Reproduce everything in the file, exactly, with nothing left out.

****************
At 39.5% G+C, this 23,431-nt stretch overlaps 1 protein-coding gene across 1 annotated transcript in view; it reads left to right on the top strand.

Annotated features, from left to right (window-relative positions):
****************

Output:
At 39.5% G+C, this 23,431-nt stretch overlaps 1 protein-coding gene across 1 annotated transcript in view; it reads left to right on the top strand.

Annotated features, from left to right (window-relative positions):